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Korean J Intern Med > Volume 29(1); 2014 > Article
Lee, Park, Kim, Park, Baek, and Jin: Diabetic ketoacidosis as a presenting symptom of complicated pancreatic cancer
To the Editor,
Pancreatic adenocarcinoma is an aggressive cancer; the tumor is localized and potentially curable in fewer than 20% of patients at diagnosis. Thus, the overall 5-year survival rate of pancreatic cancer is less than 5%. Several studies have found an increased incidence of pancreatic cancer in patients with diabetes mellitus (DM); however, other studies have shown that pancreatic cancer may cause glucose intolerance. Diabetic ketoacidosis (DKA) is a lethal complication of DM characterized by severe hyperglycemia and metabolic ketoacidosis caused by absolute or relative insulin def iciency. However, DKA is rarely an initial presenting symptom of complicated pancreatic adenocarcinoma. Here we present a case of pancreatic adenocarcinoma that manifested as DKA and its diagnosis was delayed because of a coexisting pancreatic abscess; additionally, we review the relevant literature.
A 36-year-old woman visited our emergency department complaining of dyspnea, fever, and abdominal discomfort. She had a history of gestational diabetes mellitus (GDM) during her second pregnancy (6 years ago) and had no familial history of DM or malignancies including pancreatic cancer. She had no history of smoking or alcohol consumption. On arrival, her vital signs were as follows: blood pressure 130/80 mmHg, heart rate 130 per minute, respiration rate 32 per minute, and body temperature 38.6℃. Physical examination showed a soft and non-tender abdomen and no abnormal findings. Laboratory f indings were as follows: urinalysis (glucose [+++], ketone [++++], protein [+]), random serum glucose 334 mg/dL, arterial blood gas analysis (pH 7.1, HCO3 4.5 mmol/L, anion gap 17.6), serum osmolality 285 mOsm/kg, white blood cell count 27.95 (4.8-10.8)×103/µL, high-sensitivity C-reactive protein 204.27 [-5] mg/L, aspartate aminotransferase 89 U/L, alanine aminotransferase 87 U/L, amylase 59 IU/L, lipase 109 U/L, glycated hemoglobin (HbA1c) 9.7%, insulin 6.8 (2.6-24.9) µIU/mL, C-peptide 1.13 (1.1-4.4) ng/mL, cancer antigen 19-9 30.36 (-37) U/mL.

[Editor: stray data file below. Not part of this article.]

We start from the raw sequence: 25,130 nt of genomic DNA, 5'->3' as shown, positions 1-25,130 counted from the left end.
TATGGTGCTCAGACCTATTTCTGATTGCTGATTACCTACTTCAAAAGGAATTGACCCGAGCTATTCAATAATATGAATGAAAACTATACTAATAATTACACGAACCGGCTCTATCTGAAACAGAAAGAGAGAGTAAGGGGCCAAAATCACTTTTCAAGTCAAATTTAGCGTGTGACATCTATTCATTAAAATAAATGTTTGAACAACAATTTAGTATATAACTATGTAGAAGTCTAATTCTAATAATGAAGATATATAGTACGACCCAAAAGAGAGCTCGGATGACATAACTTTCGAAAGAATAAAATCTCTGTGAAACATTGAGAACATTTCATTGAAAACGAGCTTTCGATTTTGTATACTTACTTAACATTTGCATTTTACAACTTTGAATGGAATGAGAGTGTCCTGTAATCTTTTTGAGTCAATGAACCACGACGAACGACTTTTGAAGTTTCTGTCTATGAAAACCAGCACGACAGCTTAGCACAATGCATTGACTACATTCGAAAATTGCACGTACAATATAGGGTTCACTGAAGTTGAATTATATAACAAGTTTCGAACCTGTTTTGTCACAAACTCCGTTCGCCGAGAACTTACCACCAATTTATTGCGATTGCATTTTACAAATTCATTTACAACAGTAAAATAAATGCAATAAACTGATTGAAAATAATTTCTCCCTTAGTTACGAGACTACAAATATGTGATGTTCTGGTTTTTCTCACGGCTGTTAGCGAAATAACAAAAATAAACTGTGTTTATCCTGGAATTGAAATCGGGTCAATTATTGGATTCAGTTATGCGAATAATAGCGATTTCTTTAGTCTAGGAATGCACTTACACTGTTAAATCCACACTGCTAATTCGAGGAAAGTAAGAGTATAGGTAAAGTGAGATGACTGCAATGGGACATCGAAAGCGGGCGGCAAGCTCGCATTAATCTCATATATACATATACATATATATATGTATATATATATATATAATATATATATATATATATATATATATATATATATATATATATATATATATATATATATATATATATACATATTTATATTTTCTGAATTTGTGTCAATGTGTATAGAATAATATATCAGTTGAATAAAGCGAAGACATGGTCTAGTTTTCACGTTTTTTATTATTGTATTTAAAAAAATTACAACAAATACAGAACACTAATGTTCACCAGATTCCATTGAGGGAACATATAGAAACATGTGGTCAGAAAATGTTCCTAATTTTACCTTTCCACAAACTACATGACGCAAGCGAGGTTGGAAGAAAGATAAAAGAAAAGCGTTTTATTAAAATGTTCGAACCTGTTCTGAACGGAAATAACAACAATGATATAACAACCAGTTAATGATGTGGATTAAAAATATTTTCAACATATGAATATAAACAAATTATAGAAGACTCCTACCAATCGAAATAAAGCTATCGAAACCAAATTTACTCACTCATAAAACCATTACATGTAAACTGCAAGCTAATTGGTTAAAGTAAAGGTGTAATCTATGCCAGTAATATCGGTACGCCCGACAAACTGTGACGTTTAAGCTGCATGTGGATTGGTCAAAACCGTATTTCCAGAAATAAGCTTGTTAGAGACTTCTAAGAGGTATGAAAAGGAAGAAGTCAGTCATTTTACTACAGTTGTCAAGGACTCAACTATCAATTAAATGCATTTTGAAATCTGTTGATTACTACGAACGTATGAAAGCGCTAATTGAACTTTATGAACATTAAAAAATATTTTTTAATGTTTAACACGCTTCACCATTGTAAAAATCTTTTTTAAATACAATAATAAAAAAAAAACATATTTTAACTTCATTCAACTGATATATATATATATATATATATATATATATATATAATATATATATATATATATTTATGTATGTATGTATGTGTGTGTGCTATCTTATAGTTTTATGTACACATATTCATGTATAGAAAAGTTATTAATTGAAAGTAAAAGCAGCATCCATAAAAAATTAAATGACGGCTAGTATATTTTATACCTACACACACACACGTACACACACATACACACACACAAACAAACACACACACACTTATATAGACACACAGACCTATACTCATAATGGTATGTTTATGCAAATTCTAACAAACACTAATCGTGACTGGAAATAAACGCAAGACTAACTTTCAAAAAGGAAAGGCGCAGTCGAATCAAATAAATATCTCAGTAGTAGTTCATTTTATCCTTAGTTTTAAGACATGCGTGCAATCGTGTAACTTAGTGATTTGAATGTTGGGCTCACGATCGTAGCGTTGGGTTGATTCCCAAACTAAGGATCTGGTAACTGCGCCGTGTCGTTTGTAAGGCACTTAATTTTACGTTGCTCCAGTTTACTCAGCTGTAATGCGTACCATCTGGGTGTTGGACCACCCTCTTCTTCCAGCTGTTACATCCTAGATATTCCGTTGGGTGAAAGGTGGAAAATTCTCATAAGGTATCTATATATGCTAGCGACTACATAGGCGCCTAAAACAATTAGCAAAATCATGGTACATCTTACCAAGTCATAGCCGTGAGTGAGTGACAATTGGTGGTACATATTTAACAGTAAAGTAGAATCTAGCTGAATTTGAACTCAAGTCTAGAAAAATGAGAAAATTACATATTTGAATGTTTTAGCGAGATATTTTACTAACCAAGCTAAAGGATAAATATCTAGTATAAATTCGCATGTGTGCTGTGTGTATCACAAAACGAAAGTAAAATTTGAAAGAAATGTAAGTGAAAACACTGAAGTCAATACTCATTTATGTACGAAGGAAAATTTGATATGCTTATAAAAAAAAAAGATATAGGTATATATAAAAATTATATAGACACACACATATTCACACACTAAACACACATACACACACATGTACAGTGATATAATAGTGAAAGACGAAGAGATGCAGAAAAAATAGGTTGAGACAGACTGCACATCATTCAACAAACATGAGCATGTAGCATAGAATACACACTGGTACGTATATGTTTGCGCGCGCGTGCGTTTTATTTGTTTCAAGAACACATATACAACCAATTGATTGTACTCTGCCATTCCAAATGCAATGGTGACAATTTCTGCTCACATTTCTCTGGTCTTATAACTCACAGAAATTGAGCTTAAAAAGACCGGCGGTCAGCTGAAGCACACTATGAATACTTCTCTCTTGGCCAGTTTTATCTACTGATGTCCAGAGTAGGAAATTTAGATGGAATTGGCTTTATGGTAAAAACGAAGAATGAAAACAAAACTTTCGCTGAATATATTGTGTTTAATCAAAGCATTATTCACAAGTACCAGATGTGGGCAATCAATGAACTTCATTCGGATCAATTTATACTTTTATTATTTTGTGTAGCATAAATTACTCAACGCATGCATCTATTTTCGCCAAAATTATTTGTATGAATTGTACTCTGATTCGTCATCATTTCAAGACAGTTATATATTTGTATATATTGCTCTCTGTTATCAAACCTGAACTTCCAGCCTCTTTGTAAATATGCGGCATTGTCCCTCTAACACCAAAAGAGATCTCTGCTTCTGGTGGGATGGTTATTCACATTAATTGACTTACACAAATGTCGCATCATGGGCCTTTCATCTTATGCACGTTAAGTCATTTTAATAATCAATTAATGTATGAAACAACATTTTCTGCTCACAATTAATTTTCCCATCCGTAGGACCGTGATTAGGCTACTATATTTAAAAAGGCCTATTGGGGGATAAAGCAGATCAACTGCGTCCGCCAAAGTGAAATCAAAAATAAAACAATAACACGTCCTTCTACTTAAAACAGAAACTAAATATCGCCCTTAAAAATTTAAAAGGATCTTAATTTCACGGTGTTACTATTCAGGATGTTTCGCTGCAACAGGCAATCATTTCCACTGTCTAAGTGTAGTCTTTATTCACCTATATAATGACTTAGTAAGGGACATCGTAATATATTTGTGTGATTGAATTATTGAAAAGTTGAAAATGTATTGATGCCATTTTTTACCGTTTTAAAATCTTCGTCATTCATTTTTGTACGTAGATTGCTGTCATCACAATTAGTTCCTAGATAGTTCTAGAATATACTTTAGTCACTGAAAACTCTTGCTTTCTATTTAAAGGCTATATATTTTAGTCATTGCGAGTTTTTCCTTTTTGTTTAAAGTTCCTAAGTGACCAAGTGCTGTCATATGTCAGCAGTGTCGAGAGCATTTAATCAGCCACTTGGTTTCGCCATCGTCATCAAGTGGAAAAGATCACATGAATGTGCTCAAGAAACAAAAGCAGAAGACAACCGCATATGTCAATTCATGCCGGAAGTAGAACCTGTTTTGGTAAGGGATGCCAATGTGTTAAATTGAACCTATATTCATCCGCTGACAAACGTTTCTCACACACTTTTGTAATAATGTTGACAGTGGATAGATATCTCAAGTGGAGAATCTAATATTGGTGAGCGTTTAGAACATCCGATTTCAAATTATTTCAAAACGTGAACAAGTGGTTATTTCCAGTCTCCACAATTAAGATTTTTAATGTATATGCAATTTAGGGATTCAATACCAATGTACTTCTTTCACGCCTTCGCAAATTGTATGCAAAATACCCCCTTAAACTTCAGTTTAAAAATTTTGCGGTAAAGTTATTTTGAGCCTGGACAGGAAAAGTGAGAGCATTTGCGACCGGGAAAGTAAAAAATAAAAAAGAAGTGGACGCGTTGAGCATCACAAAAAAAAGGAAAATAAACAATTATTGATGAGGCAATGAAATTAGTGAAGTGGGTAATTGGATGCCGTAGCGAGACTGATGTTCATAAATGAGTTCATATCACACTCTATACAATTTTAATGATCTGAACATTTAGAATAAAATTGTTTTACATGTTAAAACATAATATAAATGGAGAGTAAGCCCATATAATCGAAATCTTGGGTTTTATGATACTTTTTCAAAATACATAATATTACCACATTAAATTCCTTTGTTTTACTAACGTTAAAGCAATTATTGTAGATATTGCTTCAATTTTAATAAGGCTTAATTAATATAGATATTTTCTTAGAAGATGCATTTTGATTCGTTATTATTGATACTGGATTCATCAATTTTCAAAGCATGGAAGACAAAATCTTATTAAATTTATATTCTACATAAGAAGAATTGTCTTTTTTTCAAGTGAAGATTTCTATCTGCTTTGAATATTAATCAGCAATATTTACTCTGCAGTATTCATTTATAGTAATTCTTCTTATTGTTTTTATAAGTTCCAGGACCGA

Based on the high HbA1c level, low but relatively preserved insulin secretion, and previous history of GDM, the patient was diagnosed as type 2 DM. However, the sudden onset of DKA is unusual in patients with type 2 DM, and high fever is not a sign of DKA [1]. Thus, we performed further diagnostic evaluations to determine the predisposing factors. An abdominal computed tomography (CT) scan revealed a massive retroperitoneal abscess originating from the pancreas (Fig. 1A). The abscess had multifocal air fluid levels and had invaded adjacent structures such as the small intestine and posterior surface of the stomach. In accordance with the examination results, our initial diagnosis was DKA precipitated by pancreatic abscess in a newly diagnosed type 2 DM. Fluid therapy and intravenous insulin infusion with empirical antibiotics were administered and ultrasound guided drainage was performed by percutaneous tube. The cytology finding was compatible with the presence of an abscess, and Klebsiella pneumoniae was identified in the abscess. The patient's condition did not improve following these interventions, and we made the decision to perform an exploratory laparotomy. During surgery we performed a partial resection of the pancreas with debridement of the necrotic tissue because the frozen biopsy showed nonspecific chronic inf lammation. The postoperative pathological diagnosis was chronic pancreatitis with fibrosis (Fig. 1B). After internal and external drainage, the patient was discharged and multiple insulin injections were continued for glucose control. At follow-up, the abdominal CT scan revealed that the abscess had increased in size (Fig. 2A), and her general condition had not improved. We reoperated on the pancreatic mass and confirmed the diagnosis of pancreatic adenocarcinoma complicated by a pancreas abscess (Fig. 2B and 2C). Following the surgery, the patient was treated with palliative chemotherapy and died 6 months after her first visit to our emergency department.